Data scientists often work with other professionals, including data engineers, analysts, IT architects, application developers, and business stakeholders.

Data Analyst vs Data Scientist: What's the Difference?

We've got a full guide comparing data analysts and data scientists. However, in summary, while both roles work with data, they differ in scope and responsibility:

  • Data analysts. Typically work on interpreting existing data to provide actionable insights. They may use simpler models and tools.
  • Data scientists. Take on a broader role, often formulating the questions that need answering. They use advanced tools and models, including machine learning algorithms, to derive insights.

Why Become a Data Scientist? 

There are many reasons why someone may choose to pursue a career in data science. It’s an industry that can be immensely rewarding, providing an intellectually challenging and stimulating environment. Data scientists must keep ahead of the latest technological trends and developments, working in an often dynamic setting.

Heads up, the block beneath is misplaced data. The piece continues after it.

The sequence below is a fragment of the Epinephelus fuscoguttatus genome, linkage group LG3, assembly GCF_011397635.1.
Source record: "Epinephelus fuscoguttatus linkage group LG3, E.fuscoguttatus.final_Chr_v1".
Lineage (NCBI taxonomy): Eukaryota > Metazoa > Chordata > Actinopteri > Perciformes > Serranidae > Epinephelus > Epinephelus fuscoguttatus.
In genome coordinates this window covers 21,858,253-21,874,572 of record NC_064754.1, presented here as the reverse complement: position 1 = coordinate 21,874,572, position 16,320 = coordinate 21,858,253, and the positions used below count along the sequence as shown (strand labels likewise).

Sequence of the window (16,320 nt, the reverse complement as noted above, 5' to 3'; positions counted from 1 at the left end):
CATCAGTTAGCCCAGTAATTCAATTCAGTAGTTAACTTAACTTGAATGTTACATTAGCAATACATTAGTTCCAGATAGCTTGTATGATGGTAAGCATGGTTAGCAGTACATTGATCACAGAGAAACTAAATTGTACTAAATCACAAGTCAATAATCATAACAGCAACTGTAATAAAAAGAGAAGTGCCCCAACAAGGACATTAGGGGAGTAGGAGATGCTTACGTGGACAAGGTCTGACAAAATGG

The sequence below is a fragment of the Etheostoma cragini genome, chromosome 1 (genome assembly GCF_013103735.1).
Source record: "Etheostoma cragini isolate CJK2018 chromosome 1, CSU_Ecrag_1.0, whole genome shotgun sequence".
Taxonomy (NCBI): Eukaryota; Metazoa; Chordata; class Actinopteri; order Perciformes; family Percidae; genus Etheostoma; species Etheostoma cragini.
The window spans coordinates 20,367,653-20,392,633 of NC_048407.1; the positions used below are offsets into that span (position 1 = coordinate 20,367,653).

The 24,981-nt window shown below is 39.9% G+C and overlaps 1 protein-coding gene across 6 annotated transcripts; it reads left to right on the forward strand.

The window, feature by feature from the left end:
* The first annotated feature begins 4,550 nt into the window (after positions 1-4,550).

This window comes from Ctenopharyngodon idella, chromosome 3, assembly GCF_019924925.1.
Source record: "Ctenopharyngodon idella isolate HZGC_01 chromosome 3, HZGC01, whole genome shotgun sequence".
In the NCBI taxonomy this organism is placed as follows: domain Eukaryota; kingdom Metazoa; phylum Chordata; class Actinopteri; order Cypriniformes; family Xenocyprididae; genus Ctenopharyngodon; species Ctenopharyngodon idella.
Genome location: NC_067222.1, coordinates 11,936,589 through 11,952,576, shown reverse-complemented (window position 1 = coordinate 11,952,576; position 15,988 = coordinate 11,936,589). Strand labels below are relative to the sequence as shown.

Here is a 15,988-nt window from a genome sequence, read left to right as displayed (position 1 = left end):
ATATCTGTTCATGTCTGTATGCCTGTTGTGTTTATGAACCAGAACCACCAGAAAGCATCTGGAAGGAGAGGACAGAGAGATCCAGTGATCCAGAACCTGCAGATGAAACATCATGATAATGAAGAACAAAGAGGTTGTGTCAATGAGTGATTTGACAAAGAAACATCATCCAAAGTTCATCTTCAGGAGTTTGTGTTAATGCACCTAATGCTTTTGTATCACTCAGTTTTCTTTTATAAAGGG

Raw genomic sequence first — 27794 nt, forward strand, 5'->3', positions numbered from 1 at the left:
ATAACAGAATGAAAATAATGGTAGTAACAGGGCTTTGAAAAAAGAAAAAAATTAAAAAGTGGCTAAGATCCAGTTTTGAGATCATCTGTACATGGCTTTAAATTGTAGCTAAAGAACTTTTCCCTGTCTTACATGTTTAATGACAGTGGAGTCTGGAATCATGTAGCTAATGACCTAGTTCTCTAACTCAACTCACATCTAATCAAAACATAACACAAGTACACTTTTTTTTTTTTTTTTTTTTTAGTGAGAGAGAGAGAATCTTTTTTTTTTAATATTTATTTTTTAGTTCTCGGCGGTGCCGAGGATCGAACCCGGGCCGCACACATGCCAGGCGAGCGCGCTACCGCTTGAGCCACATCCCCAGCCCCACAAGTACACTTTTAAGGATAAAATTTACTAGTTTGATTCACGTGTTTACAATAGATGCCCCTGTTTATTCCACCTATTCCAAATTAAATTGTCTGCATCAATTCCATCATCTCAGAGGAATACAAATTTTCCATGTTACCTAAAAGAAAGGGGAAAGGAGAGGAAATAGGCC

So, if you’re intellectually curious, have an analytical mind, and love working with data and technology, becoming a data scientist could be for you. 

Furthermore, there are many opportunities for talented data scientists in the job market. Data from statista shows that the big data market size is expected to grow significantly in the coming years, predicted to be worth $103 billion in 2027 compared to $70 billion in 2022.